One out of two U.S. Bank customers now use the firm’s digital apps and online services, executives said Wednesday, a crossover point that shows the company’s success in migrating to a new form of business while maintaining profits.

Its parent, Minneapolis-based U.S. Bancorp, reported another record quarterly profit, shaped by gains in fees for nonloan businesses like credit cards and helped by this year’s cut in federal corporate tax.

Nearly all of the company’s financial metrics remained at the top of the U.S. banking industry during the July-to-September period. And executives gave an upbeat outlook into 2019.

“Momentum is building in our core businesses as we head into the end of the year,” Andy Cecere, the company’s chief executive, said on a call with analysts and investors. “We expect loan growth to continue to accelerate in the fourth quarter and our fee businesses remain on a good trajectory.”

But inside those fundamentals, U.S. Bank, like most businesses, has been under pressure to adopt digital technology in delivering services and information to consumer and business customers. The company is spending more than $2.5 billion a year on technology investments, about one-tenth of its revenue, and rolling out services online and via apps at an increasing pace.

Next year, the firm will roll out a new mobile app for consumers, one that is more reflective of how consumers interact with money, said Terry Dolan, the company’s chief financial officer. That comes on the heels of a new online product for small business loans and a new product for consumers to get short-term, small-amount loans in minutes digitally.

Also like many businesses, U.S. Bank has seen the migration of customers into digital apps and services begin slowly and then accelerate. Dolan said the company is now in the midst of that acceleration.

“We’re seeing adoption by people across all the demographics,” he said. “People are getting more and more comfortable with digital capabilities.”

On the call, Cecere said that half of the company’s 11 million full-service customers use digital platforms to bank with U.S. Bank and the majority of them are using apps on smartphones and other mobile devices.

As the rise of digital banking continues, U.S. Bank executives review their need for branches and other physical space and essentially everything about the way they operate. “We are continuing to invest in the future while recognizing that some of the things we’ve done in the past we can do better or do less of,” Cecere said.

The company’s latest results showed that it was able to grow revenue and trim expenses amid such change. Its overall profit climbed 16 percent to $1.82 billion, or $1.06 a share. That beat the consensus of analysts’ forecasts of $1.04 a share. The company’s shares rose 3.8 percent on the news Thursday, to $52.90.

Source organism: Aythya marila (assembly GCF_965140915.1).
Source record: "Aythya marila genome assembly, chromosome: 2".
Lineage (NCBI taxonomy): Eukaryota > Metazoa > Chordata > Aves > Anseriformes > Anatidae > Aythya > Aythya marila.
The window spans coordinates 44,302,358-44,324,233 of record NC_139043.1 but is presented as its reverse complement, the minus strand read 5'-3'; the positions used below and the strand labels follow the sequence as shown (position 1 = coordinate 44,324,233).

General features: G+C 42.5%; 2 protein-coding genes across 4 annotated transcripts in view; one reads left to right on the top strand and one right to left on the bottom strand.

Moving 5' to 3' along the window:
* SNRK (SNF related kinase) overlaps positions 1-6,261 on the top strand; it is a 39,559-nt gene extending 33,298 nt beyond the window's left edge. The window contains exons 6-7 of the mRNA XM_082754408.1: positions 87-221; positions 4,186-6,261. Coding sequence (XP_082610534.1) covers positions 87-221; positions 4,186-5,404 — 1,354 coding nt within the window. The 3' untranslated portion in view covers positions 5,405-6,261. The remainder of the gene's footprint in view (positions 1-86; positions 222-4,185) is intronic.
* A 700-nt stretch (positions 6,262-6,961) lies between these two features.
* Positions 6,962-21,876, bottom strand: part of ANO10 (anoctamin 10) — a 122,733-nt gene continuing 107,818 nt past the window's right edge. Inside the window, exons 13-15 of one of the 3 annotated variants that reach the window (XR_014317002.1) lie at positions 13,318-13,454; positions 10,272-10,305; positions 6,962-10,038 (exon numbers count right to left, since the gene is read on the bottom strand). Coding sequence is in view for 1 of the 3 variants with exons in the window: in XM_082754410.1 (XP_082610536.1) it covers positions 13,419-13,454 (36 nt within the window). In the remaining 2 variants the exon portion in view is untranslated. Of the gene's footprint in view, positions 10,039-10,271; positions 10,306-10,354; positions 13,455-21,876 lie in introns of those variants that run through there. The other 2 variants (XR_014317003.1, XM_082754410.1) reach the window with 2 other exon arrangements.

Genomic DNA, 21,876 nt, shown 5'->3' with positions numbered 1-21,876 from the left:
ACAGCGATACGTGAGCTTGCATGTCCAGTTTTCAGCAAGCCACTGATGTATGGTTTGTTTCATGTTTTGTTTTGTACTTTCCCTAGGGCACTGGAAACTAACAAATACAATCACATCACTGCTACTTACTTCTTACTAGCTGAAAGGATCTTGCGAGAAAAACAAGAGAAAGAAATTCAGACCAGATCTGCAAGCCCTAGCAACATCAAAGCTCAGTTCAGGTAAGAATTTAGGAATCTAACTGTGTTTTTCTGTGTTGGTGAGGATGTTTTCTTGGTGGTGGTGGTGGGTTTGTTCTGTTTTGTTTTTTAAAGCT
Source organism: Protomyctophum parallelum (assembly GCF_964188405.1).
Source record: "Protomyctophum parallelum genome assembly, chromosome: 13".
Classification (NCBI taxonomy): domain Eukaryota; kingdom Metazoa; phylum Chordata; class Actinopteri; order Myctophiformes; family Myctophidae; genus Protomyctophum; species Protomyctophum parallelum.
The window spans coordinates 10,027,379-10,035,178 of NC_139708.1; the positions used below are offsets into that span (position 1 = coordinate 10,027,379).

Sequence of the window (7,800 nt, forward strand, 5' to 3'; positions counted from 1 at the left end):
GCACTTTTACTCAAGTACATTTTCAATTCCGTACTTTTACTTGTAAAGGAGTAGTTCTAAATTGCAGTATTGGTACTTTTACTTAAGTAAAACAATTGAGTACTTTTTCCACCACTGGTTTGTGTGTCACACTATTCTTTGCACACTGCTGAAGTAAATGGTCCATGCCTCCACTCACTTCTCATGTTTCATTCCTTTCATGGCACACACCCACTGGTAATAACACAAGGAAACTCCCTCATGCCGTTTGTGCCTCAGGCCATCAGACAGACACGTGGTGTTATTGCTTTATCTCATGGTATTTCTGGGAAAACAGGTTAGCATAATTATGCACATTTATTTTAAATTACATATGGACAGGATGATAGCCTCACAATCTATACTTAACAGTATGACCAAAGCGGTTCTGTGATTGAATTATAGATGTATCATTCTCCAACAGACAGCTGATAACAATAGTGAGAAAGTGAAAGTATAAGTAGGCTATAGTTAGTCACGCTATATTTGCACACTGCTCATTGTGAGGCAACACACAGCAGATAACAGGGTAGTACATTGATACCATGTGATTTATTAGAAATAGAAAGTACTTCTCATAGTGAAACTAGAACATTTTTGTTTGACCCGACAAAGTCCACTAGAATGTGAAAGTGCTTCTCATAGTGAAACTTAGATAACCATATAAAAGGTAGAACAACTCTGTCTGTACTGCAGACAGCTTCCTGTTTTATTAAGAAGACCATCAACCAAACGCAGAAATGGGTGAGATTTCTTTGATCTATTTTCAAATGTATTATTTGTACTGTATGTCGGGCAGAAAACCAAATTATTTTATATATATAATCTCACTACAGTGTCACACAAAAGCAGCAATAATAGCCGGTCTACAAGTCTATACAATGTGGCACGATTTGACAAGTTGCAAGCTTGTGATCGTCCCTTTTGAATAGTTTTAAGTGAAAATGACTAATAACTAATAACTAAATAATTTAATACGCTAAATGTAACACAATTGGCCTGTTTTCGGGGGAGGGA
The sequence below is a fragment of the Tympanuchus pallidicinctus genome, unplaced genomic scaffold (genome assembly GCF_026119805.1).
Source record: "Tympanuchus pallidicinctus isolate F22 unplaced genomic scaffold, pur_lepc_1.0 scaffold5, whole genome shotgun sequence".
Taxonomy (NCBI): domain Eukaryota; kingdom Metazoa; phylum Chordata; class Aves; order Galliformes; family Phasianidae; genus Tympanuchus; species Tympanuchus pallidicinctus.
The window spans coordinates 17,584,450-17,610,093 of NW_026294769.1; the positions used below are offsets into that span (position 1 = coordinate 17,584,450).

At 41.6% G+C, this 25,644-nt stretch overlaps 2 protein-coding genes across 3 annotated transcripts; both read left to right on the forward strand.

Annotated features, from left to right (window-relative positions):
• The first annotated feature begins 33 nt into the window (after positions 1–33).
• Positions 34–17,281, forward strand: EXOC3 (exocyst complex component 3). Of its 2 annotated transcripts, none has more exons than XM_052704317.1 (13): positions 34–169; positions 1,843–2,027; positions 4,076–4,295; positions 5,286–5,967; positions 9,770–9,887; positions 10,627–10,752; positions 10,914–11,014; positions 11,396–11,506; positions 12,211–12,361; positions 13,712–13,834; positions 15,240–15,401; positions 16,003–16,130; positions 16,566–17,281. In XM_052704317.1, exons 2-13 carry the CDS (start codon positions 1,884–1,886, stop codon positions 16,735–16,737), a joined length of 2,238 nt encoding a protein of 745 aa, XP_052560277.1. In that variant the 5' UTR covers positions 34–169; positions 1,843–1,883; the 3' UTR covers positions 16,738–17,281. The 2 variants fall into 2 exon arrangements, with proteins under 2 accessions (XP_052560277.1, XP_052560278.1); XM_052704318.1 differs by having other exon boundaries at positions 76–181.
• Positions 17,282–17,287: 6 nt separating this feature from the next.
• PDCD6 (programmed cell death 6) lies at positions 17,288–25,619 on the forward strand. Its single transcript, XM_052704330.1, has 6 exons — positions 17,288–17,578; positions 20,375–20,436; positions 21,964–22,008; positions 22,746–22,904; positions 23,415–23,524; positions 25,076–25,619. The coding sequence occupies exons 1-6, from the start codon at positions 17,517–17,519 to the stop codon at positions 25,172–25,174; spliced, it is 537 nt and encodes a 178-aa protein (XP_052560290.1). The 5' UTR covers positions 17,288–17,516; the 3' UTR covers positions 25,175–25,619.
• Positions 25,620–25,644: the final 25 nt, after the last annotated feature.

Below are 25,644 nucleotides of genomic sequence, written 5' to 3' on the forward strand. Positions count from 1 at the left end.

Its pretax profit, a measure that eliminates the effect of the federal tax cut, rose 4.7 percent.

Revenue rose 2.4 percent to $5.7 billion. Net interest margin, the difference between what it pays to attract deposits and what it is paid for making loans, was 3.15 percent, up from 3.14 percent a year ago.

Noninterest income, which accounts for about 40 percent of overall revenue, grew at a faster rate in the period, jumping 3.3 percent vs. the 1.7 percent gain in interest income on a taxable equivalent basis.

The company saw revenue gains of more than 8 percent in two of its largest fee-producing businesses, trust and investment management and credit and debit cards.

Its loan base grew 1.2 percent as its commercial portfolio, the largest portion at about one-third of the overall business, growing 2.5 percent. The company continued to rein in lending on commercial real estate, with that portion of its portfolio contracting 5 percent. In addition to “disciplined underwriting,” U.S. Bank said commercial customers paid down real estate loans at greater rates.

Executives said those paydowns decelerated in the latest quarter and the commercial real estate business may reverse upward again. “That’s an opportunity for us and one in which we’re not taking more risk,” Dolan said.

The company bucked the trend of other banks in recent months, however, by reporting sizable growth in residential mortgages, which were up 5.1 percent. As interest rates have risen, banks broadly have seen originations and requests for refinancing slow down.

Dolan noted the mortgage business is one that illustrates the benefits of the digital changeover. U.S. Bank 18 months ago rolled out a digital app for mortgage lending and, today, sees three out of four mortgage applications come through that way.

It’s not just consumers who like the app, Dolan said, but mortgage officers too. “They don’t have to spend as much time pushing paper,” he said.